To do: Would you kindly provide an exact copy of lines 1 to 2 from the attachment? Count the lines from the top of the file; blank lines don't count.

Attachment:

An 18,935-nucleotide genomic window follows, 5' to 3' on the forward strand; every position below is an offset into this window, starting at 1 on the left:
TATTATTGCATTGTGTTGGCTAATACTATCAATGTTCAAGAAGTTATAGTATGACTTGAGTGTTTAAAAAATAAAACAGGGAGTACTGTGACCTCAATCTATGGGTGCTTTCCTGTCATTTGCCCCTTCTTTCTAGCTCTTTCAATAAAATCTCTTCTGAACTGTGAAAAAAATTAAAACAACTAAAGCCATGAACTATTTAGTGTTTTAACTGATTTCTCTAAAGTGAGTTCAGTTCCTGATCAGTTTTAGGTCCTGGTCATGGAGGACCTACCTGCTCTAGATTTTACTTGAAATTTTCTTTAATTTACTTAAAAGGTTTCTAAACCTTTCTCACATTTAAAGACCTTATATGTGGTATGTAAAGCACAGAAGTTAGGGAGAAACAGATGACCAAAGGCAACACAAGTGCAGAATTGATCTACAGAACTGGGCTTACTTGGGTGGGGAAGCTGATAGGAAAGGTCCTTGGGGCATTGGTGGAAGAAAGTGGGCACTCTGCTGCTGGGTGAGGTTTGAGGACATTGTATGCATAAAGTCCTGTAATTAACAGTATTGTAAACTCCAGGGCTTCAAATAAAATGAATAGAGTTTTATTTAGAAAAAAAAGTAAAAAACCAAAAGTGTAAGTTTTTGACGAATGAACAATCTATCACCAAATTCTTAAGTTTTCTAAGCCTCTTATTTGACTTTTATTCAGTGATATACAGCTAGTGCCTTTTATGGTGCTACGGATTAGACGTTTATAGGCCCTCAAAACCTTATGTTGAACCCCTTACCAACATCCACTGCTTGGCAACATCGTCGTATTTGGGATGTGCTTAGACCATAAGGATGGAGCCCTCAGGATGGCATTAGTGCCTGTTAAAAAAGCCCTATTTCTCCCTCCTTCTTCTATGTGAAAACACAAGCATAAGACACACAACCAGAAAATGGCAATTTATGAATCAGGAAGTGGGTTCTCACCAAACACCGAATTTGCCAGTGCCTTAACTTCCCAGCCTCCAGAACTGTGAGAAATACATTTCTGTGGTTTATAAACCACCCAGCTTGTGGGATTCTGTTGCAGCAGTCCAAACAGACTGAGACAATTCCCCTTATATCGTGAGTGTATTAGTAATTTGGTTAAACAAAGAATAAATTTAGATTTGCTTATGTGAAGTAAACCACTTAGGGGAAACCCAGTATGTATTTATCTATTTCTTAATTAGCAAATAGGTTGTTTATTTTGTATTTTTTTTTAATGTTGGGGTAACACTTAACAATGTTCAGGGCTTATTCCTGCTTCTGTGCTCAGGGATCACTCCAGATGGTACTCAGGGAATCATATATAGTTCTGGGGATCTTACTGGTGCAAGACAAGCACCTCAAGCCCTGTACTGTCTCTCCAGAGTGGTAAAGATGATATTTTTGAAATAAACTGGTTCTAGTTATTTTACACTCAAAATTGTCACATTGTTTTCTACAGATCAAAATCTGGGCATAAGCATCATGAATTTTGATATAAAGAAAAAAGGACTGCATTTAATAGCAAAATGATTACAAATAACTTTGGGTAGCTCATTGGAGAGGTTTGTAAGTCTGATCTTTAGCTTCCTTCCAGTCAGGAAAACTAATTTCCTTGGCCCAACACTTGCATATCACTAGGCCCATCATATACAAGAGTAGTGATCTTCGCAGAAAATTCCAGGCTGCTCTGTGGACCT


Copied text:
An 18,935-nucleotide genomic window follows, 5' to 3' on the forward strand; every position below is an offset into this window, starting at 1 on the left:
TATTATTGCATTGTGTTGGCTAATACTATCAATGTTCAAGAAGTTATAGTATGACTTGAGTGTTTAAAAAATAAAACAGGGAGTACTGTGACCTCAATCTATGGGTGCTTTCCTGTCATTTGCCCCTTCTTTCTAGCTCTTTCAATAAAATCTCTTCTGAACTGTGAAAAAAATTAAAACAACTAAAGCCATGAACTATTTAGTGTTTTAACTGATTTCTCTAAAGTGAGTTCAGTTCCTGATCAGTTTTAGGTCCTGGTCATGGAGGACCTACCTGCTCTAGATTTTACTTGAAATTTTCTTTAATTTACTTAAAAGGTTTCTAAACCTTTCTCACATTTAAAGACCTTATATGTGGTATGTAAAGCACAGAAGTTAGGGAGAAACAGATGACCAAAGGCAACACAAGTGCAGAATTGATCTACAGAACTGGGCTTACTTGGGTGGGGAAGCTGATAGGAAAGGTCCTTGGGGCATTGGTGGAAGAAAGTGGGCACTCTGCTGCTGGGTGAGGTTTGAGGACATTGTATGCATAAAGTCCTGTAATTAACAGTATTGTAAACTCCAGGGCTTCAAATAAAATGAATAGAGTTTTATTTAGAAAAAAAAGTAAAAAACCAAAAGTGTAAGTTTTTGACGAATGAACAATCTATCACCAAATTCTTAAGTTTTCTAAGCCTCTTATTTGACTTTTATTCAGTGATATACAGCTAGTGCCTTTTATGGTGCTACGGATTAGACGTTTATAGGCCCTCAAAACCTTATGTTGAACCCCTTACCAACATCCACTGCTTGGCAACATCGTCGTATTTGGGATGTGCTTAGACCATAAGGATGGAGCCCTCAGGATGGCATTAGTGCCTGTTAAAAAAGCCCTATTTCTCCCTCCTTCTTCTATGTGAAAACACAAGCATAAGACACACAACCAGAAAATGGCAATTTATGAATCAGGAAGTGGGTTCTCACCAAACACCGAATTTGCCAGTGCCTTAACTTCCCAGCCTCCAGAACTGTGAGAAATACATTTCTGTGGTTTATAAACCACCCAGCTTGTGGGATTCTGTTGCAGCAGTCCAAACAGACTGAGACAATTCCCCTTATATCGTGAGTGTATTAGTAATTTGGTTAAACAAAGAATAAATTTAGATTTGCTTATGTGAAGTAAACCACTTAGGGGAAACCCAGTATGTATTTATCTATTTCTTAATTAGCAAATAGGTTGTTTATTTTGTATTTTTTTTTAATGTTGGGGTAACACTTAACAATGTTCAGGGCTTATTCCTGCTTCTGTGCTCAGGGATCACTCCAGATGGTACTCAGGGAATCATATATAGTTCTGGGGATCTTACTGGTGCAAGACAAGCACCTCAAGCCCTGTACTGTCTCTCCAGAGTGGTAAAGATGATATTTTTGAAATAAACTGGTTCTAGTTATTTTACACTCAAAATTGTCACATTGTTTTCTACAGATCAAAATCTGGGCATAAGCATCATGAATTTTGATATAAAGAAAAAAGGACTGCATTTAATAGCAAAATGATTACAAATAACTTTGGGTAGCTCATTGGAGAGGTTTGTAAGTCTGATCTTTAGCTTCCTTCCAGTCAGGAAAACTAATTTCCTTGGCCCAACACTTGCATATCACTAGGCCCATCATATACAAGAGTAGTGATCTTCGCAGAAAATTCCAGGCTGCTCTGTGGACCT